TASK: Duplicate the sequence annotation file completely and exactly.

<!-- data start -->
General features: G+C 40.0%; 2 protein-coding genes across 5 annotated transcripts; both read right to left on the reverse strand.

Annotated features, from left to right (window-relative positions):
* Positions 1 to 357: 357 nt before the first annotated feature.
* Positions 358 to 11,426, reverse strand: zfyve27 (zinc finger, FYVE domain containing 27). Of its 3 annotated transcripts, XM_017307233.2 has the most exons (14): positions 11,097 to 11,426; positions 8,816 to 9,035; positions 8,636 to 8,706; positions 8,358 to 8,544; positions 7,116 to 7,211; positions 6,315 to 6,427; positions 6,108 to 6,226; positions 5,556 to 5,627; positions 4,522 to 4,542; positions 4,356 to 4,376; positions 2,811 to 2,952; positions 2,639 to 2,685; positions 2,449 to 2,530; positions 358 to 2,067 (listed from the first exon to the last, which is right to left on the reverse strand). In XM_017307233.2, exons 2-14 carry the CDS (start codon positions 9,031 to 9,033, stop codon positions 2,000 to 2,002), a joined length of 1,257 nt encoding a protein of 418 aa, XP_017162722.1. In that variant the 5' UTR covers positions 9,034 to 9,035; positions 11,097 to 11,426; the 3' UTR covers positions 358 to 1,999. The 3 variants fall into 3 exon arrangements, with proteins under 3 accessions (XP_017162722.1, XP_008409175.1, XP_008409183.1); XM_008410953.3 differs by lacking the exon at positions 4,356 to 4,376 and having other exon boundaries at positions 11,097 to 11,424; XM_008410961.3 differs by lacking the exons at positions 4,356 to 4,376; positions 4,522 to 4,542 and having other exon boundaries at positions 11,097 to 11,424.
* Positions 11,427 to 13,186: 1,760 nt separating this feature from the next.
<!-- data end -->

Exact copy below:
General features: G+C 40.0%; 2 protein-coding genes across 5 annotated transcripts; both read right to left on the reverse strand.

Annotated features, from left to right (window-relative positions):
* Positions 1 to 357: 357 nt before the first annotated feature.
* Positions 358 to 11,426, reverse strand: zfyve27 (zinc finger, FYVE domain containing 27). Of its 3 annotated transcripts, XM_017307233.2 has the most exons (14): positions 11,097 to 11,426; positions 8,816 to 9,035; positions 8,636 to 8,706; positions 8,358 to 8,544; positions 7,116 to 7,211; positions 6,315 to 6,427; positions 6,108 to 6,226; positions 5,556 to 5,627; positions 4,522 to 4,542; positions 4,356 to 4,376; positions 2,811 to 2,952; positions 2,639 to 2,685; positions 2,449 to 2,530; positions 358 to 2,067 (listed from the first exon to the last, which is right to left on the reverse strand). In XM_017307233.2, exons 2-14 carry the CDS (start codon positions 9,031 to 9,033, stop codon positions 2,000 to 2,002), a joined length of 1,257 nt encoding a protein of 418 aa, XP_017162722.1. In that variant the 5' UTR covers positions 9,034 to 9,035; positions 11,097 to 11,426; the 3' UTR covers positions 358 to 1,999. The 3 variants fall into 3 exon arrangements, with proteins under 3 accessions (XP_017162722.1, XP_008409175.1, XP_008409183.1); XM_008410953.3 differs by lacking the exon at positions 4,356 to 4,376 and having other exon boundaries at positions 11,097 to 11,424; XM_008410961.3 differs by lacking the exons at positions 4,356 to 4,376; positions 4,522 to 4,542 and having other exon boundaries at positions 11,097 to 11,424.
* Positions 11,427 to 13,186: 1,760 nt separating this feature from the next.